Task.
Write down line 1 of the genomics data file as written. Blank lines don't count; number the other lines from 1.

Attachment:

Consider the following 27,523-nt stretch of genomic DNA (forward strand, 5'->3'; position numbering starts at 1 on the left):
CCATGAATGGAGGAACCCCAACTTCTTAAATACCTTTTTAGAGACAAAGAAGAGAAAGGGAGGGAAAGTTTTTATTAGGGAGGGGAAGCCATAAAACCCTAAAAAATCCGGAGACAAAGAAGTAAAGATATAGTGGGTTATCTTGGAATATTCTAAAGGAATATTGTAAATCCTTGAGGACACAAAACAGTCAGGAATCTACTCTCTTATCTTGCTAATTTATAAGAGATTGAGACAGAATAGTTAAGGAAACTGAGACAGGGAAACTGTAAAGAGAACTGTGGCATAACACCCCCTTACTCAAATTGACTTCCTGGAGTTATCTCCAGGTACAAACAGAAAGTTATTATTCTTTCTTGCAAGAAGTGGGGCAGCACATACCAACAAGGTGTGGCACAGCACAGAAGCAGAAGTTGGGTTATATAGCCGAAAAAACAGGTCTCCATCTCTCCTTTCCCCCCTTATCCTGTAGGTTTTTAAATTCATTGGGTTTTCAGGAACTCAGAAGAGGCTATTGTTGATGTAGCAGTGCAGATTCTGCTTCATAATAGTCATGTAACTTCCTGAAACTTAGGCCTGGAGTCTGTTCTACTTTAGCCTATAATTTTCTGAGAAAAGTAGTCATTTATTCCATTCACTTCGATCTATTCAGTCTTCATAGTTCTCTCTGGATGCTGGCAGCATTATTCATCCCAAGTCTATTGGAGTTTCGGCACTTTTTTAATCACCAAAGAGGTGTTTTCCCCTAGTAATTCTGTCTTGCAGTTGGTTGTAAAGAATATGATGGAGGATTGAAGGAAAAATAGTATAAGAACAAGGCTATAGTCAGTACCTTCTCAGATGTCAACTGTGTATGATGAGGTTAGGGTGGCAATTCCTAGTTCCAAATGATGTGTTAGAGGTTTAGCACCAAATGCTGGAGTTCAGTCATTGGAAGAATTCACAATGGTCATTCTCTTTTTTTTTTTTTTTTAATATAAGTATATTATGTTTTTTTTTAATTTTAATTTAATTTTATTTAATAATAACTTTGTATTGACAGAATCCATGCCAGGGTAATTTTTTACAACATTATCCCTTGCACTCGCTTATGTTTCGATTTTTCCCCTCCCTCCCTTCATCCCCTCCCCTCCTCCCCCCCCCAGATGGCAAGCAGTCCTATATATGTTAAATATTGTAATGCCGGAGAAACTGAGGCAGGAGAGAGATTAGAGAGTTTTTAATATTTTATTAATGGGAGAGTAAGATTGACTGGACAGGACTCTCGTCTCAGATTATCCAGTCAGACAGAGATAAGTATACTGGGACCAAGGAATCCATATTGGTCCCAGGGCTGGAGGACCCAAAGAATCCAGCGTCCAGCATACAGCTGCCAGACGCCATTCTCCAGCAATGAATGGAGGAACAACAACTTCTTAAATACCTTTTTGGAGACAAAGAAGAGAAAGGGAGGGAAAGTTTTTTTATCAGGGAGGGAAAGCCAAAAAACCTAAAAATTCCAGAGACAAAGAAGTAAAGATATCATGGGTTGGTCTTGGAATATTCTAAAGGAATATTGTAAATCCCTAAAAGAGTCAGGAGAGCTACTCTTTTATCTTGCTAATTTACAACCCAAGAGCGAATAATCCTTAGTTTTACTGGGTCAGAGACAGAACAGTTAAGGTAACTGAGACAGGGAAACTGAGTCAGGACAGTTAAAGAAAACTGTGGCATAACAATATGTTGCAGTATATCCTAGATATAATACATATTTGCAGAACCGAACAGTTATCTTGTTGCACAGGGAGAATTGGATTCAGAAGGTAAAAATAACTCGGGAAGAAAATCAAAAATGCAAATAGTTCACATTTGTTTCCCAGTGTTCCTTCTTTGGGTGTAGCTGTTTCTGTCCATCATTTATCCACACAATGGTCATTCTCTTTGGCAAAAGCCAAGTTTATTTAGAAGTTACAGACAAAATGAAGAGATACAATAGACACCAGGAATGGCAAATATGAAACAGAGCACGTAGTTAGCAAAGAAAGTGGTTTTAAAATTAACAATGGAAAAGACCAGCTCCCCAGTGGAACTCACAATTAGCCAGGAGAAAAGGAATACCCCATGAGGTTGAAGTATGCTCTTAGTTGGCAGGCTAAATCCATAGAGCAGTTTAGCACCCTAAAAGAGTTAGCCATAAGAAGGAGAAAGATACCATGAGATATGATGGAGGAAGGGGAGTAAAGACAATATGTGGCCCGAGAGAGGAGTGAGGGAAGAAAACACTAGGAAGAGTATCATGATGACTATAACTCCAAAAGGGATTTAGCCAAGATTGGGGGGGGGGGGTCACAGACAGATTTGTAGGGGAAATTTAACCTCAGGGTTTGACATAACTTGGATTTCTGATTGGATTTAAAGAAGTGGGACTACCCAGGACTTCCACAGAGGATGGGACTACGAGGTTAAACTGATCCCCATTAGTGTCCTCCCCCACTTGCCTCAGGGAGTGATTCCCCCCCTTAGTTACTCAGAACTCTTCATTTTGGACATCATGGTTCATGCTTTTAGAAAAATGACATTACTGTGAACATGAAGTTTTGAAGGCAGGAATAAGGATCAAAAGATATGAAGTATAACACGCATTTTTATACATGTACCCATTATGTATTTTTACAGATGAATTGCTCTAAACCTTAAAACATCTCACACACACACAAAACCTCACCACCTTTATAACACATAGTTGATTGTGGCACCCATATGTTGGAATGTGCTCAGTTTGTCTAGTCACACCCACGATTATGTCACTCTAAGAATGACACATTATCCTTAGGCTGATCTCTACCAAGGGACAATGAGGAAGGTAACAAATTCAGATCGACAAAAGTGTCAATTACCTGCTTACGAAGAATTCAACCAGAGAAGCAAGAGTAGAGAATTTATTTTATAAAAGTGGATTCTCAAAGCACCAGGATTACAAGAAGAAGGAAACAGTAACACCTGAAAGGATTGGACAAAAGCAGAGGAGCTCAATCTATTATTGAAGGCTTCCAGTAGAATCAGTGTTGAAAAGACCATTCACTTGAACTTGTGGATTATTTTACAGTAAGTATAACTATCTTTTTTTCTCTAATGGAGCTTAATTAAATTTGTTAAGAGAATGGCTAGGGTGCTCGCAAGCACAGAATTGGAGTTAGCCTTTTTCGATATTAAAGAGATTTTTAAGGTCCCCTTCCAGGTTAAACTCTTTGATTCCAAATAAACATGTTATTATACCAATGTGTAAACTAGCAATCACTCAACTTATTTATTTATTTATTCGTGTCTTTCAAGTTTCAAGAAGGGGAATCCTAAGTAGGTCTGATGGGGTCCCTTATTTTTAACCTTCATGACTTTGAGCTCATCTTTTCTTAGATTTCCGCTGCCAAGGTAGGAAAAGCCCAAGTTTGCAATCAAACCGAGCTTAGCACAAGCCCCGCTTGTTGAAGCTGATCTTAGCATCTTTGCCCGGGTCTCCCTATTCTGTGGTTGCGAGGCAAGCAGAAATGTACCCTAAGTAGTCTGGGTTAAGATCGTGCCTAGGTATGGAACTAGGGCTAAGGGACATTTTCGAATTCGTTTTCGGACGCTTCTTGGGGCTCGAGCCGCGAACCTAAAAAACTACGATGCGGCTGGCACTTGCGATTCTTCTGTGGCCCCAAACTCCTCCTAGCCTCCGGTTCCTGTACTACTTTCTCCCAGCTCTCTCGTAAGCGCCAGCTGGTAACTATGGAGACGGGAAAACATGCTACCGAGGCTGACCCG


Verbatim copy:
Consider the following 27,523-nt stretch of genomic DNA (forward strand, 5'->3'; position numbering starts at 1 on the left):